The Big Technical Changes Coming to Capacity Management
How emerging trends like cloud computing and the Internet of Things are changing the face of capacity management.
As if it wasn’t yet difficult enough, the work a capacity planner must do to keep his or her company’s IT program moving forward just got more complicated. Even with the increasingly sophisticated use of hugely informative and helpful performance statistics like utilization rates, such as Ready Ratios reports, the continual problem is that the things these strategies are meant to measure are constantly in flux.
Regardless of strategy, the goal of a capacity planner is to reduce the performance holdups and bottlenecks that a company’s server experiences. After precisely determining the potential of any given company’s IT resources, capacity planners can then find the most cost-effective ways to maximize productivity, and in turn, profit.
Yet, the defining quality of our digital technology is change — especially in a technological capacity, where no one can afford to rest on their laurels. Any skilled capacity planner must stay on top of the current industry trends to ensure success, so let’s run through a few of the emerging shifts in how capacity management is being handled by IT departments.
Lost in the Cloud
Perhaps the biggest new challenge in capacity management is the concept of cloud computing, according to PCMag. While we’re all familiar with the idea of storing our data and files on the internet instead of through personal hard drives or storage devices, what remains undetermined is how exactly this impacts our current business models.
While the cloud allows for a more free-form style of filing, its hybrid nature makes it harder to objectively assess. The fact that the storage is virtual and not physical makes it inherently amorphous and harder to track. So while cloud-based storage is an exciting new form of business and undoubtedly profitable in many cases (the industry generated $100 billion of profit in 2012), it’s also potentially risky.
Because cloud sharing is inherently outsourced, it can be harder for companies to ensure that their users will experience the same short response time when interacting with this information. The information’s virtual nature also makes it harder for capacity planners to organize it in a way that business or IT executives can use to make informed decisions about general workload and computing costs.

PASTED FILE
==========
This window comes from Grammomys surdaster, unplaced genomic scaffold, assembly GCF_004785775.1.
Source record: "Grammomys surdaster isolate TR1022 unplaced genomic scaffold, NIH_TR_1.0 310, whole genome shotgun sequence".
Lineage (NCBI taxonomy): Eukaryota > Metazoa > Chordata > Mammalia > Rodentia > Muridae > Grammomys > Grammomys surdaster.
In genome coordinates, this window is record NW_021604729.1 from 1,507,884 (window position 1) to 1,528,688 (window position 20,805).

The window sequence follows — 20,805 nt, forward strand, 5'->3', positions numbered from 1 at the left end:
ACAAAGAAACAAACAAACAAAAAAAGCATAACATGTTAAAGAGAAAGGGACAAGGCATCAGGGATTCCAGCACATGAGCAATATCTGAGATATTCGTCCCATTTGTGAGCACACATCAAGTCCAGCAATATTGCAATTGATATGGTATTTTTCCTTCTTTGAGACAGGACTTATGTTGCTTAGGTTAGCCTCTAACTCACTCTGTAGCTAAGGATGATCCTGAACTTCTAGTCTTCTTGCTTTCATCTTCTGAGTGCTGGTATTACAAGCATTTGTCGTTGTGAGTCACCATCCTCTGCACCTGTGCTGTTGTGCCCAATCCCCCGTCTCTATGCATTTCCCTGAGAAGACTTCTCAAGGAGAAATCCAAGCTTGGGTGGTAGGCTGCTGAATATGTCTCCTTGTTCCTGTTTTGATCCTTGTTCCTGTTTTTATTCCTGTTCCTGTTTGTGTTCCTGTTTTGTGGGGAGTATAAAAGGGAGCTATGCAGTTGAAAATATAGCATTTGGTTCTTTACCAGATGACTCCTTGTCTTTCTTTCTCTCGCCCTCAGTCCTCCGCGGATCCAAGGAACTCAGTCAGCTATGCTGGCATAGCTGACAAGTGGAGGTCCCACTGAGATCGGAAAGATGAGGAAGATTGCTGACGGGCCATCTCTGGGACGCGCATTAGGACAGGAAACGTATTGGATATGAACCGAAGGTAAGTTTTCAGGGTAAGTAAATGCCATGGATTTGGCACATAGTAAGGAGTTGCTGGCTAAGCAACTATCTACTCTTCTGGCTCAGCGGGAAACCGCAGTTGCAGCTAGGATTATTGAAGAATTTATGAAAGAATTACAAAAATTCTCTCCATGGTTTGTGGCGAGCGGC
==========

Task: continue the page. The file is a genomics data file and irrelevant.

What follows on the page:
In addition to cloud computing, capacity planners are facing the emergence of the Internet of Things. The increasingly large network of objects embedded with sensors and other software is making the goal of streamlined capacity management more and more difficult to achieve. At present, these highly varied objects are recording a massive amount of information — so much that it’s usually collected in a highly unorganized way just to keep up with increased demand.
The sensor data collected by many of these high-tech products is crucial to their potential to increase revenue, according to Mark van Rijmenam, writing on LinkedIn. And businesses with capacity planners that understand how important this data is will have a huge advantage as we move into an IoT-dependent future.
In enlisting the services of TeamQuest, capacity planners can work with true experts to streamline their business models related to both cloud computing and the Internet of Things. In accurately determining the cost of optimal service levels, our capable team will be able to help your IT department increase its capacity potential and effectively organize what was once a chaotic jumble of digital information.
Though concepts like cloud sharing and sensor data are undoubtedly vague and unstructured, they can be easily honed to increase profit margins. And TeamQuest’s understanding of these strategies will have your business moving confidently into the future.
(Main image credit: Alex/flickr)